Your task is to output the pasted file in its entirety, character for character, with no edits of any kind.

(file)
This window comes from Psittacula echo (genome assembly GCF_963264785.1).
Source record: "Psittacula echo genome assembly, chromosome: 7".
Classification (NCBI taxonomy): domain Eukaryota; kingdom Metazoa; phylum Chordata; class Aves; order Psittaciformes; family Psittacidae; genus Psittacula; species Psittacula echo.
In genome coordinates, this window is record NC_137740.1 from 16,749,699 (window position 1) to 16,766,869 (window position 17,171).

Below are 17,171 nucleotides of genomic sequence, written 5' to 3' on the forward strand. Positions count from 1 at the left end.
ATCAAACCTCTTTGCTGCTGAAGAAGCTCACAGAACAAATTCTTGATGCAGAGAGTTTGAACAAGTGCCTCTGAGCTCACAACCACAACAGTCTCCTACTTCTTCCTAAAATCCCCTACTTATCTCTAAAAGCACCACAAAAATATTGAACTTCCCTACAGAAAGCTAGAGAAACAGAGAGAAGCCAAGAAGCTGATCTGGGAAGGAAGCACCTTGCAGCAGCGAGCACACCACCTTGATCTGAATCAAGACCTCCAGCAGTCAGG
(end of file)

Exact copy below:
This window comes from Psittacula echo (genome assembly GCF_963264785.1).
Source record: "Psittacula echo genome assembly, chromosome: 7".
Classification (NCBI taxonomy): domain Eukaryota; kingdom Metazoa; phylum Chordata; class Aves; order Psittaciformes; family Psittacidae; genus Psittacula; species Psittacula echo.
In genome coordinates, this window is record NC_137740.1 from 16,749,699 (window position 1) to 16,766,869 (window position 17,171).

Below are 17,171 nucleotides of genomic sequence, written 5' to 3' on the forward strand. Positions count from 1 at the left end.
ATCAAACCTCTTTGCTGCTGAAGAAGCTCACAGAACAAATTCTTGATGCAGAGAGTTTGAACAAGTGCCTCTGAGCTCACAACCACAACAGTCTCCTACTTCTTCCTAAAATCCCCTACTTATCTCTAAAAGCACCACAAAAATATTGAACTTCCCTACAGAAAGCTAGAGAAACAGAGAGAAGCCAAGAAGCTGATCTGGGAAGGAAGCACCTTGCAGCAGCGAGCACACCACCTTGATCTGAATCAAGACCTCCAGCAGTCAGG